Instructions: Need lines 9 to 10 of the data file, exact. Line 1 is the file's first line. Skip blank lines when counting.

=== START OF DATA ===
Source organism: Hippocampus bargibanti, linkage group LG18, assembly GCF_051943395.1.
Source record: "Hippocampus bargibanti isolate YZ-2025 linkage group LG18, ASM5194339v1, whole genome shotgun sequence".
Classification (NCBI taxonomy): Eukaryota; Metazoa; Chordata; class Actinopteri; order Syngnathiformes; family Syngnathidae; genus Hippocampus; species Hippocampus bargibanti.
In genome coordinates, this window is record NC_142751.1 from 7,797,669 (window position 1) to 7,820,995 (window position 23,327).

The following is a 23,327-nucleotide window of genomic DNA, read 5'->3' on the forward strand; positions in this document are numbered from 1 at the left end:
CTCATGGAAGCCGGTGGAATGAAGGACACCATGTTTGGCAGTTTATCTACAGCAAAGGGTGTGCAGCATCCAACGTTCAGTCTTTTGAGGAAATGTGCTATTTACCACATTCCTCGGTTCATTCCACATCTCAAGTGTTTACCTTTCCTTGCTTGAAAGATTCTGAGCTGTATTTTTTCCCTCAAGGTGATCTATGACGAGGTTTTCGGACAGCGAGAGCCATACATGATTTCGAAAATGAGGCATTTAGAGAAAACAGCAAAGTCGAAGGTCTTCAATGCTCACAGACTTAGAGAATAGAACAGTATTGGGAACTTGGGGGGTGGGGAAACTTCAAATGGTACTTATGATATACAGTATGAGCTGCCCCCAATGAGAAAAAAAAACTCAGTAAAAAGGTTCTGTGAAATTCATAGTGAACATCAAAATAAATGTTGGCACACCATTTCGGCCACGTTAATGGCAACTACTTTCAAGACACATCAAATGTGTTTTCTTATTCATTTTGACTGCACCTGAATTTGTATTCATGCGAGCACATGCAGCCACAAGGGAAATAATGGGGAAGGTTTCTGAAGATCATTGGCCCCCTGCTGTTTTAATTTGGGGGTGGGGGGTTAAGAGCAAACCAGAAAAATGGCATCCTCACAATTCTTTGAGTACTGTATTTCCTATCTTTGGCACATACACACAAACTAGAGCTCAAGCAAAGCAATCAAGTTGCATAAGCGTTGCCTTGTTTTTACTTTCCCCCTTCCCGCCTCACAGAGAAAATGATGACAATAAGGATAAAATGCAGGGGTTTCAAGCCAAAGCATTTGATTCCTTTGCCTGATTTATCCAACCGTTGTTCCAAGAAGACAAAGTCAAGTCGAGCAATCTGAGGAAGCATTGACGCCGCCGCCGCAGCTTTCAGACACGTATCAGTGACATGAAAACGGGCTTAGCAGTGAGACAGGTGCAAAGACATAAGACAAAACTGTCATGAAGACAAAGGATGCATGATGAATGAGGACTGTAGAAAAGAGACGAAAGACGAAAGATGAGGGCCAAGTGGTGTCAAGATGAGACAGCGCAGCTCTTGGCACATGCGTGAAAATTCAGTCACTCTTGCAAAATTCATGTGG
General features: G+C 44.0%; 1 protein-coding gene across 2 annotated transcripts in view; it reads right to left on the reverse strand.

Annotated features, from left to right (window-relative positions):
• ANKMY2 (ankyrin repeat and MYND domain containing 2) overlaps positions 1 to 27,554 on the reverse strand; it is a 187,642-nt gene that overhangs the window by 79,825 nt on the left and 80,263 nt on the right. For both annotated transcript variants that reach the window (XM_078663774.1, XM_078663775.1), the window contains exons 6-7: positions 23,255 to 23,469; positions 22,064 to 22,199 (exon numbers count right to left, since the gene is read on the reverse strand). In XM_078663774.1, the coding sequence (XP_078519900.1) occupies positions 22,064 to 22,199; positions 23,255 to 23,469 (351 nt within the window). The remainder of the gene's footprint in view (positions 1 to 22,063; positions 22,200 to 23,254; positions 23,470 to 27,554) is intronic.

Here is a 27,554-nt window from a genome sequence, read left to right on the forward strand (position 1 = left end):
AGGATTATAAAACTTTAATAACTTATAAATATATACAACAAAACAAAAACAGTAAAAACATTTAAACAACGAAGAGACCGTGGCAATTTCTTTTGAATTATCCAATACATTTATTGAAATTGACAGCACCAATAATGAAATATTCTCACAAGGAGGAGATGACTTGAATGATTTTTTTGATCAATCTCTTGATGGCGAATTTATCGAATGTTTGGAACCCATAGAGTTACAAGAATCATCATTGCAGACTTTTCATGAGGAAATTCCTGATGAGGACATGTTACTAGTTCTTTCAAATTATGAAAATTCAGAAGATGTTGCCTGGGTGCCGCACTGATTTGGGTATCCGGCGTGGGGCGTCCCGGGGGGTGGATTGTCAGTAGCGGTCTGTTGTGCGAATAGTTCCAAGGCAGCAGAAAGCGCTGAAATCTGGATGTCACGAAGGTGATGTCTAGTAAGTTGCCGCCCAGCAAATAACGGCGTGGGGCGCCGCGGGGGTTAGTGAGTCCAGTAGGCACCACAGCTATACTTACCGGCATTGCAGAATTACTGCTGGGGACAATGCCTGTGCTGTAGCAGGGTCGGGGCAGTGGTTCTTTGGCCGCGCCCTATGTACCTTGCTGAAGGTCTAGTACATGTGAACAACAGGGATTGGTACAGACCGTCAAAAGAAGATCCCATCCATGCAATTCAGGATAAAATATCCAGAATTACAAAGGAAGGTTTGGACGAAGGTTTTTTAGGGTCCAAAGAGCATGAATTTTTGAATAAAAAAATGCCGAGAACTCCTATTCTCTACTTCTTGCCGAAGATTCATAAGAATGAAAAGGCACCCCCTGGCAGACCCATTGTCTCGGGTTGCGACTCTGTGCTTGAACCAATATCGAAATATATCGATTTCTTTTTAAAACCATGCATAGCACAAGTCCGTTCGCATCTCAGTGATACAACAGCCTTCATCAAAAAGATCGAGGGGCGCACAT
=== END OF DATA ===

• ANKMY2 (ankyrin repeat and MYND domain containing 2) overlaps positions 1 to 27,554 on the reverse strand; it is a 187,642-nt gene that overhangs the window by 79,825 nt on the left and 80,263 nt on the right. For both annotated transcript variants that reach the window (XM_078663774.1, XM_078663775.1), the window contains exons 6-7: positions 23,255 to 23,469; positions 22,064 to 22,199 (exon numbers count right to left, since the gene is read on the reverse strand). In XM_078663774.1, the coding sequence (XP_078519900.1) occupies positions 22,064 to 22,199; positions 23,255 to 23,469 (351 nt within the window). The remainder of the gene's footprint in view (positions 1 to 22,063; positions 22,200 to 23,254; positions 23,470 to 27,554) is intronic.

Here is a 27,554-nt window from a genome sequence, read left to right on the forward strand (position 1 = left end):